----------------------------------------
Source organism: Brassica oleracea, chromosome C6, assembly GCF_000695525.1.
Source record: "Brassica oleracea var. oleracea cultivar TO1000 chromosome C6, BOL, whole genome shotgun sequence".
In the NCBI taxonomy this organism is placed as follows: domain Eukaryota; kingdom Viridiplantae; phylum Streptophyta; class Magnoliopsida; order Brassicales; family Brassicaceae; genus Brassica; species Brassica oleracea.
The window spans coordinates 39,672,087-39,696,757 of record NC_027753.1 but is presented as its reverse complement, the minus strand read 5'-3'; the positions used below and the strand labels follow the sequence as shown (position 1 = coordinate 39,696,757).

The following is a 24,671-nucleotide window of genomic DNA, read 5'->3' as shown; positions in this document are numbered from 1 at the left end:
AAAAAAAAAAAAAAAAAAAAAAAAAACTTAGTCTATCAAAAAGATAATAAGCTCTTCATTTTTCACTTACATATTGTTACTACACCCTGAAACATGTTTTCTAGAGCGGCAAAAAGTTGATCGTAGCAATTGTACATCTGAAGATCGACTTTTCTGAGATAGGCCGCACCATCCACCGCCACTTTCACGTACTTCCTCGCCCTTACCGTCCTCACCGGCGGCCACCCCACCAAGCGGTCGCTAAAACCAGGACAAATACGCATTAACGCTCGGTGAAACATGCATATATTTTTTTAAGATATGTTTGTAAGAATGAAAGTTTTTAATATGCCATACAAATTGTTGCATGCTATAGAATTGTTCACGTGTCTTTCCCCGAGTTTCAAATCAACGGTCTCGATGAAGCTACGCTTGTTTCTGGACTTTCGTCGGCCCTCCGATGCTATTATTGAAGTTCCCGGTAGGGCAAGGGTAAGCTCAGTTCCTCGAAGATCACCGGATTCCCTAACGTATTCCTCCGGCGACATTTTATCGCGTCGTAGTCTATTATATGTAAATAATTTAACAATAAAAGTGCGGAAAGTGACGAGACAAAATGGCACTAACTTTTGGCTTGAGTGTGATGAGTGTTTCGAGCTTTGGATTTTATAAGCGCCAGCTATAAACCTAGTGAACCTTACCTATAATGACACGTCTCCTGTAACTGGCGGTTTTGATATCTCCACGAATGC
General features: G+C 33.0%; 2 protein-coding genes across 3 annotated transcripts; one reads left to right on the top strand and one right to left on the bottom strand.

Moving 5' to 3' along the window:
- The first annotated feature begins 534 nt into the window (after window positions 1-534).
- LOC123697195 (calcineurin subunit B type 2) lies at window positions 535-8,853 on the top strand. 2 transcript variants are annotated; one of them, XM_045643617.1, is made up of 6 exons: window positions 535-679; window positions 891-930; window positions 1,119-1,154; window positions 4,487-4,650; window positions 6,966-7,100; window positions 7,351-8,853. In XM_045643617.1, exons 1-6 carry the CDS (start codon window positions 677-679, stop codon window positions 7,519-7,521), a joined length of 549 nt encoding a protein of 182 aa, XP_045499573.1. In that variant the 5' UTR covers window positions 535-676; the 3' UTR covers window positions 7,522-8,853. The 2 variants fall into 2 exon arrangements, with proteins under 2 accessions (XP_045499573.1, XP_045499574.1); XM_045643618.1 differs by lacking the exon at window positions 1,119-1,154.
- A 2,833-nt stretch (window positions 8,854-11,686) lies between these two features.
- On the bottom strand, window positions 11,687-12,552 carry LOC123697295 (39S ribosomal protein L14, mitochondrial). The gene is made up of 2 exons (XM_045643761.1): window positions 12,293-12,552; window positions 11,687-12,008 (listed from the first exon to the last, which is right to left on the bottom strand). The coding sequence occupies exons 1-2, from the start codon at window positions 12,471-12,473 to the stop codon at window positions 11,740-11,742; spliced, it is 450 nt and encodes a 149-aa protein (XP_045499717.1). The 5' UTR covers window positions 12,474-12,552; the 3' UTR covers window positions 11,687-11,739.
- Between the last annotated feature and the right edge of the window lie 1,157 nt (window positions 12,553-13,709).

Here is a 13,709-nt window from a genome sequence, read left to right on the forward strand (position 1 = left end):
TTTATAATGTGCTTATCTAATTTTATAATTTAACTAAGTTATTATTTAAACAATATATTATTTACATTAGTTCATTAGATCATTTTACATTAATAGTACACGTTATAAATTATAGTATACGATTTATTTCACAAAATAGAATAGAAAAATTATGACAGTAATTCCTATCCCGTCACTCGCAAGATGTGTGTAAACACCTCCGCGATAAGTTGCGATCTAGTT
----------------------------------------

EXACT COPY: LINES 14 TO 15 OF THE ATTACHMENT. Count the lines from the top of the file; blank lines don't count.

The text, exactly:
Here is a 13,709-nt window from a genome sequence, read left to right on the forward strand (position 1 = left end):
TTTATAATGTGCTTATCTAATTTTATAATTTAACTAAGTTATTATTTAAACAATATATTATTTACATTAGTTCATTAGATCATTTTACATTAATAGTACACGTTATAAATTATAGTATACGATTTATTTCACAAAATAGAATAGAAAAATTATGACAGTAATTCCTATCCCGTCACTCGCAAGATGTGTGTAAACACCTCCGCGATAAGTTGCGATCTAGTT